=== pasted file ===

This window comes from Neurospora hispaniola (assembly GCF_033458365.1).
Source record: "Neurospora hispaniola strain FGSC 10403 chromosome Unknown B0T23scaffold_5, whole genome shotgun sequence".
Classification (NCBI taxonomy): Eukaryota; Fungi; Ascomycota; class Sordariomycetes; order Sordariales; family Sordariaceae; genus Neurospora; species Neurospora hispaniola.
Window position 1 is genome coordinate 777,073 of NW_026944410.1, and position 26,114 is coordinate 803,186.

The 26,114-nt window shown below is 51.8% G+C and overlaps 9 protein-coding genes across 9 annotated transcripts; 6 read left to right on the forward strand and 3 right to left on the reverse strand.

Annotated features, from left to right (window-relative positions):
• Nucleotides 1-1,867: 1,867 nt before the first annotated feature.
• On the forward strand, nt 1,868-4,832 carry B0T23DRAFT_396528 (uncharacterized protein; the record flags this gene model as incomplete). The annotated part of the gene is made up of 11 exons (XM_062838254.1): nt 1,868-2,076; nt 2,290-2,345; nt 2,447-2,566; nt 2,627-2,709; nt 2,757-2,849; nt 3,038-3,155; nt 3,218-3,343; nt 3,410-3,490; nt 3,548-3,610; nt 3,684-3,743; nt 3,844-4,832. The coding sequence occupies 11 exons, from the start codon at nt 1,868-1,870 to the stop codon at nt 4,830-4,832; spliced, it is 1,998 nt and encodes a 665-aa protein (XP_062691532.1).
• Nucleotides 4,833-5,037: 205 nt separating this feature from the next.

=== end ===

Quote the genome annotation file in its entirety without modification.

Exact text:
This window comes from Neurospora hispaniola (assembly GCF_033458365.1).
Source record: "Neurospora hispaniola strain FGSC 10403 chromosome Unknown B0T23scaffold_5, whole genome shotgun sequence".
Classification (NCBI taxonomy): Eukaryota; Fungi; Ascomycota; class Sordariomycetes; order Sordariales; family Sordariaceae; genus Neurospora; species Neurospora hispaniola.
Window position 1 is genome coordinate 777,073 of NW_026944410.1, and position 26,114 is coordinate 803,186.

The 26,114-nt window shown below is 51.8% G+C and overlaps 9 protein-coding genes across 9 annotated transcripts; 6 read left to right on the forward strand and 3 right to left on the reverse strand.

Annotated features, from left to right (window-relative positions):
• Nucleotides 1-1,867: 1,867 nt before the first annotated feature.
• On the forward strand, nt 1,868-4,832 carry B0T23DRAFT_396528 (uncharacterized protein; the record flags this gene model as incomplete). The annotated part of the gene is made up of 11 exons (XM_062838254.1): nt 1,868-2,076; nt 2,290-2,345; nt 2,447-2,566; nt 2,627-2,709; nt 2,757-2,849; nt 3,038-3,155; nt 3,218-3,343; nt 3,410-3,490; nt 3,548-3,610; nt 3,684-3,743; nt 3,844-4,832. The coding sequence occupies 11 exons, from the start codon at nt 1,868-1,870 to the stop codon at nt 4,830-4,832; spliced, it is 1,998 nt and encodes a 665-aa protein (XP_062691532.1).
• Nucleotides 4,833-5,037: 205 nt separating this feature from the next.